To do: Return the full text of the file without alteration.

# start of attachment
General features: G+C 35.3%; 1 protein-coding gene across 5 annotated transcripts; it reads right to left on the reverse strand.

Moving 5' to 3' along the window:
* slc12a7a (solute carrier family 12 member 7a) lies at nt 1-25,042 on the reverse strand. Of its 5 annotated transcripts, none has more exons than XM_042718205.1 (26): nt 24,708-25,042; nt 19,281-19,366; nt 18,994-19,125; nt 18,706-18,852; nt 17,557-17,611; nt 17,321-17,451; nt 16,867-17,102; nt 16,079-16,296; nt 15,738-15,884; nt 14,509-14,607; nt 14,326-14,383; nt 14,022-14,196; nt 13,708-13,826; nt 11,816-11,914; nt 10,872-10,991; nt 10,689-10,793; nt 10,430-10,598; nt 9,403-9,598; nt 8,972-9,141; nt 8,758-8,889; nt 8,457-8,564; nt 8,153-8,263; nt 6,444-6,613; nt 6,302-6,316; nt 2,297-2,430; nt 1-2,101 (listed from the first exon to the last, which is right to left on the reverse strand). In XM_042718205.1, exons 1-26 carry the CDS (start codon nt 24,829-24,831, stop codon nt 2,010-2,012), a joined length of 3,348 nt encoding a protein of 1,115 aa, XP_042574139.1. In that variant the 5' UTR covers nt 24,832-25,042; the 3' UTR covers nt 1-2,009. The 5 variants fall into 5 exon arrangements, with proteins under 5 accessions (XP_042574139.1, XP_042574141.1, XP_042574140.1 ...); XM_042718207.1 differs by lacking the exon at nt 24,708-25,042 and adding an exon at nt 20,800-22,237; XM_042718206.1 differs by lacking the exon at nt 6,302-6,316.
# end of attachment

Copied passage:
General features: G+C 35.3%; 1 protein-coding gene across 5 annotated transcripts; it reads right to left on the reverse strand.

Moving 5' to 3' along the window:
* slc12a7a (solute carrier family 12 member 7a) lies at nt 1-25,042 on the reverse strand. Of its 5 annotated transcripts, none has more exons than XM_042718205.1 (26): nt 24,708-25,042; nt 19,281-19,366; nt 18,994-19,125; nt 18,706-18,852; nt 17,557-17,611; nt 17,321-17,451; nt 16,867-17,102; nt 16,079-16,296; nt 15,738-15,884; nt 14,509-14,607; nt 14,326-14,383; nt 14,022-14,196; nt 13,708-13,826; nt 11,816-11,914; nt 10,872-10,991; nt 10,689-10,793; nt 10,430-10,598; nt 9,403-9,598; nt 8,972-9,141; nt 8,758-8,889; nt 8,457-8,564; nt 8,153-8,263; nt 6,444-6,613; nt 6,302-6,316; nt 2,297-2,430; nt 1-2,101 (listed from the first exon to the last, which is right to left on the reverse strand). In XM_042718205.1, exons 1-26 carry the CDS (start codon nt 24,829-24,831, stop codon nt 2,010-2,012), a joined length of 3,348 nt encoding a protein of 1,115 aa, XP_042574139.1. In that variant the 5' UTR covers nt 24,832-25,042; the 3' UTR covers nt 1-2,009. The 5 variants fall into 5 exon arrangements, with proteins under 5 accessions (XP_042574139.1, XP_042574141.1, XP_042574140.1 ...); XM_042718207.1 differs by lacking the exon at nt 24,708-25,042 and adding an exon at nt 20,800-22,237; XM_042718206.1 differs by lacking the exon at nt 6,302-6,316.